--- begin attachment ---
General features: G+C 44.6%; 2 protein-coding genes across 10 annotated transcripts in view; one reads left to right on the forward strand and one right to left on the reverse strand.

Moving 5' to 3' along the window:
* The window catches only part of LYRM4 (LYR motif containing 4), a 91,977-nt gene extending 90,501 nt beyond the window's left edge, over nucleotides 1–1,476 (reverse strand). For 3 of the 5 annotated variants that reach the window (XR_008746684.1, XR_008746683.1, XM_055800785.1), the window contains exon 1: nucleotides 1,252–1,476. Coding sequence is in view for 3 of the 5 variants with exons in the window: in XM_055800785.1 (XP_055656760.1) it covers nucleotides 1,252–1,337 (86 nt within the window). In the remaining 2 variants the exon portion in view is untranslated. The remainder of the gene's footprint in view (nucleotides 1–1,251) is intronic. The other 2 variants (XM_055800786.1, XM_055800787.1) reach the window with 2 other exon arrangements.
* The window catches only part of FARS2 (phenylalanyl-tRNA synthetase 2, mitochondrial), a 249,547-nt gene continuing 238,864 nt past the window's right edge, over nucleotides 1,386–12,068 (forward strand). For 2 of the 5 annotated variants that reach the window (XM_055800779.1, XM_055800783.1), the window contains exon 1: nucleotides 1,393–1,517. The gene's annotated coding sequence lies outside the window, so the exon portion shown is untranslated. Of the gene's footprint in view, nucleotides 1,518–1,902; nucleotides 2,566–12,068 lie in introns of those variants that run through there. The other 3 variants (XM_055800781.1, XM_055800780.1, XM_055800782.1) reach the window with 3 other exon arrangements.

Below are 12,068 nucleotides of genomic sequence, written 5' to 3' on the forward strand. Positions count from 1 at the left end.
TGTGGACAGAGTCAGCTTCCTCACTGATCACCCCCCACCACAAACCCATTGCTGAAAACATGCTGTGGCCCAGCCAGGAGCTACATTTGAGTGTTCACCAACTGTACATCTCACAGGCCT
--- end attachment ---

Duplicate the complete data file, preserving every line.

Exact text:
General features: G+C 44.6%; 2 protein-coding genes across 10 annotated transcripts in view; one reads left to right on the forward strand and one right to left on the reverse strand.

Moving 5' to 3' along the window:
* The window catches only part of LYRM4 (LYR motif containing 4), a 91,977-nt gene extending 90,501 nt beyond the window's left edge, over nucleotides 1–1,476 (reverse strand). For 3 of the 5 annotated variants that reach the window (XR_008746684.1, XR_008746683.1, XM_055800785.1), the window contains exon 1: nucleotides 1,252–1,476. Coding sequence is in view for 3 of the 5 variants with exons in the window: in XM_055800785.1 (XP_055656760.1) it covers nucleotides 1,252–1,337 (86 nt within the window). In the remaining 2 variants the exon portion in view is untranslated. The remainder of the gene's footprint in view (nucleotides 1–1,251) is intronic. The other 2 variants (XM_055800786.1, XM_055800787.1) reach the window with 2 other exon arrangements.
* The window catches only part of FARS2 (phenylalanyl-tRNA synthetase 2, mitochondrial), a 249,547-nt gene continuing 238,864 nt past the window's right edge, over nucleotides 1,386–12,068 (forward strand). For 2 of the 5 annotated variants that reach the window (XM_055800779.1, XM_055800783.1), the window contains exon 1: nucleotides 1,393–1,517. The gene's annotated coding sequence lies outside the window, so the exon portion shown is untranslated. Of the gene's footprint in view, nucleotides 1,518–1,902; nucleotides 2,566–12,068 lie in introns of those variants that run through there. The other 3 variants (XM_055800781.1, XM_055800780.1, XM_055800782.1) reach the window with 3 other exon arrangements.

Below are 12,068 nucleotides of genomic sequence, written 5' to 3' on the forward strand. Positions count from 1 at the left end.
TGTGGACAGAGTCAGCTTCCTCACTGATCACCCCCCACCACAAACCCATTGCTGAAAACATGCTGTGGCCCAGCCAGGAGCTACATTTGAGTGTTCACCAACTGTACATCTCACAGGCCT